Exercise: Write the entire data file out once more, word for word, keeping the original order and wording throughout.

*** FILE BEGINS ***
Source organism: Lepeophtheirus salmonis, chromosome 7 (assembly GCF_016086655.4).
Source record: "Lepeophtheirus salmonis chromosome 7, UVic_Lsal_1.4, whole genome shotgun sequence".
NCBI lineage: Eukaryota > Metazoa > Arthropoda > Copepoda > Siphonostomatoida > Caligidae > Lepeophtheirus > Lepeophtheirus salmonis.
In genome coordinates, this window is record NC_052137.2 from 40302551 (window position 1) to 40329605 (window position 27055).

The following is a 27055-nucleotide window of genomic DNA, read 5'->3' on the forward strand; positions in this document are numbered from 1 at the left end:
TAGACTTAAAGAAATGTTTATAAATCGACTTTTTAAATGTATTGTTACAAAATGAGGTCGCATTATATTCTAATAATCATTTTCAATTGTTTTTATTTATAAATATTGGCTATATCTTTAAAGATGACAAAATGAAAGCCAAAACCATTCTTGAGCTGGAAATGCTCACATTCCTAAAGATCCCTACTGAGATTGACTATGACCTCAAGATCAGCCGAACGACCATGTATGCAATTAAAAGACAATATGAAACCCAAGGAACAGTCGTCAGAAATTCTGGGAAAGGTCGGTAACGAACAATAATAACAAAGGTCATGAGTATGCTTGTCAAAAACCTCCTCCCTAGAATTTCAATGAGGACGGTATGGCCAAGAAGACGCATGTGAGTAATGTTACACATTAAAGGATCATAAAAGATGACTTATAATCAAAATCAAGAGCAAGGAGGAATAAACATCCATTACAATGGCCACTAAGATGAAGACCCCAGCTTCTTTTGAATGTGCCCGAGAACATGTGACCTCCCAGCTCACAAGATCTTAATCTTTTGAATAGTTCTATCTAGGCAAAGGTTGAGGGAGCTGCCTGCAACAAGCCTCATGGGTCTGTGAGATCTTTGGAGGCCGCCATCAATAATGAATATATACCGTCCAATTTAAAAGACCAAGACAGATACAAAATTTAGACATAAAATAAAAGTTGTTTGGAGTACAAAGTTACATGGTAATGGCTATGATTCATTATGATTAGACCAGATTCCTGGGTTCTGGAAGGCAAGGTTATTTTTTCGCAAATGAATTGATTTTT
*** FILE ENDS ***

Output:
Source organism: Lepeophtheirus salmonis, chromosome 7 (assembly GCF_016086655.4).
Source record: "Lepeophtheirus salmonis chromosome 7, UVic_Lsal_1.4, whole genome shotgun sequence".
NCBI lineage: Eukaryota > Metazoa > Arthropoda > Copepoda > Siphonostomatoida > Caligidae > Lepeophtheirus > Lepeophtheirus salmonis.
In genome coordinates, this window is record NC_052137.2 from 40302551 (window position 1) to 40329605 (window position 27055).

The following is a 27055-nucleotide window of genomic DNA, read 5'->3' on the forward strand; positions in this document are numbered from 1 at the left end:
TAGACTTAAAGAAATGTTTATAAATCGACTTTTTAAATGTATTGTTACAAAATGAGGTCGCATTATATTCTAATAATCATTTTCAATTGTTTTTATTTATAAATATTGGCTATATCTTTAAAGATGACAAAATGAAAGCCAAAACCATTCTTGAGCTGGAAATGCTCACATTCCTAAAGATCCCTACTGAGATTGACTATGACCTCAAGATCAGCCGAACGACCATGTATGCAATTAAAAGACAATATGAAACCCAAGGAACAGTCGTCAGAAATTCTGGGAAAGGTCGGTAACGAACAATAATAACAAAGGTCATGAGTATGCTTGTCAAAAACCTCCTCCCTAGAATTTCAATGAGGACGGTATGGCCAAGAAGACGCATGTGAGTAATGTTACACATTAAAGGATCATAAAAGATGACTTATAATCAAAATCAAGAGCAAGGAGGAATAAACATCCATTACAATGGCCACTAAGATGAAGACCCCAGCTTCTTTTGAATGTGCCCGAGAACATGTGACCTCCCAGCTCACAAGATCTTAATCTTTTGAATAGTTCTATCTAGGCAAAGGTTGAGGGAGCTGCCTGCAACAAGCCTCATGGGTCTGTGAGATCTTTGGAGGCCGCCATCAATAATGAATATATACCGTCCAATTTAAAAGACCAAGACAGATACAAAATTTAGACATAAAATAAAAGTTGTTTGGAGTACAAAGTTACATGGTAATGGCTATGATTCATTATGATTAGACCAGATTCCTGGGTTCTGGAAGGCAAGGTTATTTTTTCGCAAATGAATTGATTTTT